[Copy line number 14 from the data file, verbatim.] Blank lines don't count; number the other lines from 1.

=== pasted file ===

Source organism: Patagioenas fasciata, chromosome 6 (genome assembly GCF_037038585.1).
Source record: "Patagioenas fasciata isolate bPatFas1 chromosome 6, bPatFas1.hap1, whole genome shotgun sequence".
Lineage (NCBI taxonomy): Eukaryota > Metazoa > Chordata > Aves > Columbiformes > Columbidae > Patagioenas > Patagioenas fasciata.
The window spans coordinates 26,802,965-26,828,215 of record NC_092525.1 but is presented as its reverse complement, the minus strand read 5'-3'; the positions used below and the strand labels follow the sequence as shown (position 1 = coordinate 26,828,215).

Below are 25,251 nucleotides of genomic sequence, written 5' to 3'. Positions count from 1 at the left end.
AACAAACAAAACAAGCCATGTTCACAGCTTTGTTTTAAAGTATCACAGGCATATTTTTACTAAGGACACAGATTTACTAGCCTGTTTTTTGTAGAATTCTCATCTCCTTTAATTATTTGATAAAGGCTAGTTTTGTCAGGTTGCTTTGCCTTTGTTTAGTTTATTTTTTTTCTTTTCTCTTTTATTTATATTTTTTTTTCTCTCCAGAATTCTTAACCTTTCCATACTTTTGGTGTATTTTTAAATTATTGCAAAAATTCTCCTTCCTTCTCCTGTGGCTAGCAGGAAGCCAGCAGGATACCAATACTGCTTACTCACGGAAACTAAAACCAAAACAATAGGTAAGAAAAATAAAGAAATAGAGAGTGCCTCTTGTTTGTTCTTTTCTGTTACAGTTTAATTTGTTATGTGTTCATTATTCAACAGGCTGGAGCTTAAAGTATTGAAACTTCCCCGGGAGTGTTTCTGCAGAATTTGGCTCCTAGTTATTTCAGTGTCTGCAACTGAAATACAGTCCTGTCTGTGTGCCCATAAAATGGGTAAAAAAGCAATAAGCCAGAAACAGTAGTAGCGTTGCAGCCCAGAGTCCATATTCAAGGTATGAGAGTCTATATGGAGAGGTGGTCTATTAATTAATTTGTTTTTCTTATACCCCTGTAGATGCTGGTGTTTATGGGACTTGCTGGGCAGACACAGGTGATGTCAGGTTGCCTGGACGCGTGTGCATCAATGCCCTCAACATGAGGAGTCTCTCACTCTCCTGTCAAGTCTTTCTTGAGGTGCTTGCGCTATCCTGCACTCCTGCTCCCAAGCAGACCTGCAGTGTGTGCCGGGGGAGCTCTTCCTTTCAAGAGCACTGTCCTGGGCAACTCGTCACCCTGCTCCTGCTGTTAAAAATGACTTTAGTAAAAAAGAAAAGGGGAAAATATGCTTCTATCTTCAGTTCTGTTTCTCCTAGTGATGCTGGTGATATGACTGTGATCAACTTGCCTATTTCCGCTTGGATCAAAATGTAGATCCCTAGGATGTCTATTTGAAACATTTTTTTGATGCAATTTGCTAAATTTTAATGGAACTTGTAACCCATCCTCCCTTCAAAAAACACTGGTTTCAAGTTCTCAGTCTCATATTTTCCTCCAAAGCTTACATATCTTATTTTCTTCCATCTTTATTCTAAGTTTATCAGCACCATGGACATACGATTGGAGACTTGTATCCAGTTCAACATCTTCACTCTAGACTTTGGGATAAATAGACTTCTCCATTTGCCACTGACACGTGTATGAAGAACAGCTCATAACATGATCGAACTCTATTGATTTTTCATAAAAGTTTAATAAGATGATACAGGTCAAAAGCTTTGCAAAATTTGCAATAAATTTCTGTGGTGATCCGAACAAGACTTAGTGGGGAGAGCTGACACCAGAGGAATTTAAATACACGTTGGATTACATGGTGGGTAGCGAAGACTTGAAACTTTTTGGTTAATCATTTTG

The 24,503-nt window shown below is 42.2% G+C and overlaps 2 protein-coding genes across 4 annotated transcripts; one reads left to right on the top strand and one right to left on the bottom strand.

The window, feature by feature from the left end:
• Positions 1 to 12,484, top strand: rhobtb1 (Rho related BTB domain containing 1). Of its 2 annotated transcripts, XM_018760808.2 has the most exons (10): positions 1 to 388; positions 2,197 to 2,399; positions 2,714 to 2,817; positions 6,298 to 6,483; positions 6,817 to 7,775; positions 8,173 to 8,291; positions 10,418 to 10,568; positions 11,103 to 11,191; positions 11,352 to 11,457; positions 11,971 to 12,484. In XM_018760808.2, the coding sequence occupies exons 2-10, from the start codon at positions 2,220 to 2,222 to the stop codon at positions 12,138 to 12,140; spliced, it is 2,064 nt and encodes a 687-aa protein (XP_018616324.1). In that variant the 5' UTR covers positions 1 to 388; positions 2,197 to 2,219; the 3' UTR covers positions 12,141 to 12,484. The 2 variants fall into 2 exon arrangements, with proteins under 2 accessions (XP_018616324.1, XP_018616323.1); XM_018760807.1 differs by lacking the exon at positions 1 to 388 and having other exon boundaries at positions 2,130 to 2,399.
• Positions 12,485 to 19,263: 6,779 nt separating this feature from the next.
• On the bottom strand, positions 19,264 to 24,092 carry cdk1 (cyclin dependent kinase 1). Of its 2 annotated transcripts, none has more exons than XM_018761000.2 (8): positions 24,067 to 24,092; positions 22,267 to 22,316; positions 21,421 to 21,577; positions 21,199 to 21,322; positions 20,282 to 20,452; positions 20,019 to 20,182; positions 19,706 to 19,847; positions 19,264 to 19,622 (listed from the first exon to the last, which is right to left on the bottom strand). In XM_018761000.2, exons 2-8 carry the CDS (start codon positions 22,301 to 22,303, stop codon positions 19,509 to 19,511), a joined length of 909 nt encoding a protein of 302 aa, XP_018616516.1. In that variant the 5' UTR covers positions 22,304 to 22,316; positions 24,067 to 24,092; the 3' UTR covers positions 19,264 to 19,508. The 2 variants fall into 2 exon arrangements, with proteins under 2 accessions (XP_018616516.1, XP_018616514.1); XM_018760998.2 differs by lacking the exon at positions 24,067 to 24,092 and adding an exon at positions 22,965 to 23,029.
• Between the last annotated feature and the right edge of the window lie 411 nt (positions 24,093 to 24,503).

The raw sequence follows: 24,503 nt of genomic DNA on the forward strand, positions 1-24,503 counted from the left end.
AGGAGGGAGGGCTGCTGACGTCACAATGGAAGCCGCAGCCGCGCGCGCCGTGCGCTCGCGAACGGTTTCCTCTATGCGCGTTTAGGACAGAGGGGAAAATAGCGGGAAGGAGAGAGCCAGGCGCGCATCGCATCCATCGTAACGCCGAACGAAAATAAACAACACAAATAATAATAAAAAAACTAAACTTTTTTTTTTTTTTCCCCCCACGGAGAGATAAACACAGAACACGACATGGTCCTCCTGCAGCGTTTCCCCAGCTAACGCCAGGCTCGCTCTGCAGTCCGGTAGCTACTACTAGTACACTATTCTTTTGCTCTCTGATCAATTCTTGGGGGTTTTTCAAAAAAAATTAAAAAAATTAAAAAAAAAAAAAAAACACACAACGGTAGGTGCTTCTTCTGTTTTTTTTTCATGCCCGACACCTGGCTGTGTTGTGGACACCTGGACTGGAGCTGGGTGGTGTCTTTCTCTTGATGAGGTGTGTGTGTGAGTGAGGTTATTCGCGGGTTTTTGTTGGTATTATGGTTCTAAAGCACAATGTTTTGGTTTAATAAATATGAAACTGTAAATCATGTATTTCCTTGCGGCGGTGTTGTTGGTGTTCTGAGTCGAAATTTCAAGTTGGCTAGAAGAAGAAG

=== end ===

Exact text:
AGGAGGGAGGGCTGCTGACGTCACAATGGAAGCCGCAGCCGCGCGCGCCGTGCGCTCGCGAACGGTTTCCTCTATGCGCGTTTAGGACAGAGGGGAAAATAGCGGGAAGGAGAGAGCCAGGCGCGCATCGCATCCATCGTAACGCCGAACGAAAATAAACAACACAAATAATAATAAAAAAACTAAACTTTTTTTTTTTTTTCCCCCCACGGAGAGATAAACACAGAACACGACATGGTCCTCCTGCAGCGTTTCCCCAGCTAACGCCAGGCTCGCTCTGCAGTCCGGTAGCTACTACTAGTACACTATTCTTTTGCTCTCTGATCAATTCTTGGGGGTTTTTCAAAAAAAATTAAAAAAATTAAAAAAAAAAAAAAAACACACAACGGTAGGTGCTTCTTCTGTTTTTTTTTCATGCCCGACACCTGGCTGTGTTGTGGACACCTGGACTGGAGCTGGGTGGTGTCTTTCTCTTGATGAGGTGTGTGTGTGAGTGAGGTTATTCGCGGGTTTTTGTTGGTATTATGGTTCTAAAGCACAATGTTTTGGTTTAATAAATATGAAACTGTAAATCATGTATTTCCTTGCGGCGGTGTTGTTGGTGTTCTGAGTCGAAATTTCAAGTTGGCTAGAAGAAGAAG